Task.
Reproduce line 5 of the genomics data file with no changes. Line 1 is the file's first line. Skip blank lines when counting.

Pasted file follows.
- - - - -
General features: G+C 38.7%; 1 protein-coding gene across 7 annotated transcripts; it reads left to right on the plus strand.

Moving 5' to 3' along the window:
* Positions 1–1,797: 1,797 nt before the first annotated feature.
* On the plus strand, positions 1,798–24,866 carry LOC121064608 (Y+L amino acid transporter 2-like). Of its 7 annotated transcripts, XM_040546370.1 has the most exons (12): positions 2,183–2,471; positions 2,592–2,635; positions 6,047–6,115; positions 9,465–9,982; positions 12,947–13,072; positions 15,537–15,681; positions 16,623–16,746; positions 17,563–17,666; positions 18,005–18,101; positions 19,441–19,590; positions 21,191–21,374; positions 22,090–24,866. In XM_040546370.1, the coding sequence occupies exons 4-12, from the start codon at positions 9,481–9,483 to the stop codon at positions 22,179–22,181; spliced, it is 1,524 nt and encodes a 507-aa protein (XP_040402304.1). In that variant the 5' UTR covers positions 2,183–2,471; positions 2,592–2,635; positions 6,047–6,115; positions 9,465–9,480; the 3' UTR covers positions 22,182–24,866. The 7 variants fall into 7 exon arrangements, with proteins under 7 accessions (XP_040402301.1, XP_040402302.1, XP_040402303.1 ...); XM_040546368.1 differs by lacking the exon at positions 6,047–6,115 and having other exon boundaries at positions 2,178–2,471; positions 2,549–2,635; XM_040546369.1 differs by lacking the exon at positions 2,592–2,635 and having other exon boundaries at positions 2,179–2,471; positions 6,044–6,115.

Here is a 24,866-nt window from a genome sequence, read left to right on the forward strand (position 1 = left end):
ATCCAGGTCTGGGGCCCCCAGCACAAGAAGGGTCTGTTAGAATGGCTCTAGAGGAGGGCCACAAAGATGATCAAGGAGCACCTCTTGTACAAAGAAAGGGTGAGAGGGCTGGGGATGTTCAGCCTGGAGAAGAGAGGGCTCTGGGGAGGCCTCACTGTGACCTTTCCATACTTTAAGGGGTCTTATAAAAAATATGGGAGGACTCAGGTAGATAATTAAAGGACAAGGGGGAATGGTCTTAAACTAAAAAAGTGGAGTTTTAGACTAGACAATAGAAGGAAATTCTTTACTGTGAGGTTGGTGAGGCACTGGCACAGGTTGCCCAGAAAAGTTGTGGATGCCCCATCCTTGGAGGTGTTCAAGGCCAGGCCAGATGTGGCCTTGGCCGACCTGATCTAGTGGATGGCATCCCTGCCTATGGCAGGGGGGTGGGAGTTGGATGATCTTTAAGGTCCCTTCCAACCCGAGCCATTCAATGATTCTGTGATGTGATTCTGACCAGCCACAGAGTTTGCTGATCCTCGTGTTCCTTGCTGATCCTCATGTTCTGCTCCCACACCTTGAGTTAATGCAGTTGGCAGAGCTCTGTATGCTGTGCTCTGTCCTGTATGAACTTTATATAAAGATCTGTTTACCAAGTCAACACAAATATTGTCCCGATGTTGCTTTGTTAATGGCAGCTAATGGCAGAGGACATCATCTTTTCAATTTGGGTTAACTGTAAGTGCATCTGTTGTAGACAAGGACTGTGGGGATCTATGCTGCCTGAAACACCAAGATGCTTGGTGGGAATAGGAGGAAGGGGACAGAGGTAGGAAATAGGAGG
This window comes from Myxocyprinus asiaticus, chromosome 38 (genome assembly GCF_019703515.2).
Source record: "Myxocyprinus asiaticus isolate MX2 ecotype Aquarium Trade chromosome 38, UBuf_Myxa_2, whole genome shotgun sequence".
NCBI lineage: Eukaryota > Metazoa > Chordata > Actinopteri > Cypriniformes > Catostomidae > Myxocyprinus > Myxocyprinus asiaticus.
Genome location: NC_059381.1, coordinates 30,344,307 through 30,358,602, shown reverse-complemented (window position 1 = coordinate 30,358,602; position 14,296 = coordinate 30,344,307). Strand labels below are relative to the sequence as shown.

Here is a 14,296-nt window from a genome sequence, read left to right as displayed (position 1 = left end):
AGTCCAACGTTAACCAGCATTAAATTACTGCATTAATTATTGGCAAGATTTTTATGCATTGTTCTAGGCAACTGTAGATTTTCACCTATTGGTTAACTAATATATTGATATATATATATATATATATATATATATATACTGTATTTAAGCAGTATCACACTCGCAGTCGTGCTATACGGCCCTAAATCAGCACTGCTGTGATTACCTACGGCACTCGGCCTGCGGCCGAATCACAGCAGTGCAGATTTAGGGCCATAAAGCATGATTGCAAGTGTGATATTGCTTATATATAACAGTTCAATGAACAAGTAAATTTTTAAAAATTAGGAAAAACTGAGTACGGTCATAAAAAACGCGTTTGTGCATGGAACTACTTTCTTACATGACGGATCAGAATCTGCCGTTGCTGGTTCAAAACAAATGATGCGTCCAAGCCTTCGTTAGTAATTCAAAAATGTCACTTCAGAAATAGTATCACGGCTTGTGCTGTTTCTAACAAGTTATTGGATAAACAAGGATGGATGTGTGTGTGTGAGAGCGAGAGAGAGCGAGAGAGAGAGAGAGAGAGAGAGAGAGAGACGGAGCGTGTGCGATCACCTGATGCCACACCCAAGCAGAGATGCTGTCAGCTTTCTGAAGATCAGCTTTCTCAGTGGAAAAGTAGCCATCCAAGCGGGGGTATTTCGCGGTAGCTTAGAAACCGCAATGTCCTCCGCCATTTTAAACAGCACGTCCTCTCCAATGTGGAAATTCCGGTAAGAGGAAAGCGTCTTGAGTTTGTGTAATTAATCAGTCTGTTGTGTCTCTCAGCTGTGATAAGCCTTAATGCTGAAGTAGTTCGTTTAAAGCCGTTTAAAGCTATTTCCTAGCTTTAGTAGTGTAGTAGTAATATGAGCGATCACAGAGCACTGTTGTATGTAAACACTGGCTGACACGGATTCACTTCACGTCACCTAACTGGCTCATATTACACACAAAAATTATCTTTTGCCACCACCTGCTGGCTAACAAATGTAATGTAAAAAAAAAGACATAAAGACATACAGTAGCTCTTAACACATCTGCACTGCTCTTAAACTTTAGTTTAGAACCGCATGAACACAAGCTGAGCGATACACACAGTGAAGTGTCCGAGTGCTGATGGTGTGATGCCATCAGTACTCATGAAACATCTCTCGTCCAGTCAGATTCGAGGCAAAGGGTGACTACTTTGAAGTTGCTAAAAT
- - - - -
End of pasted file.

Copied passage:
Here is a 24,866-nt window from a genome sequence, read left to right on the forward strand (position 1 = left end):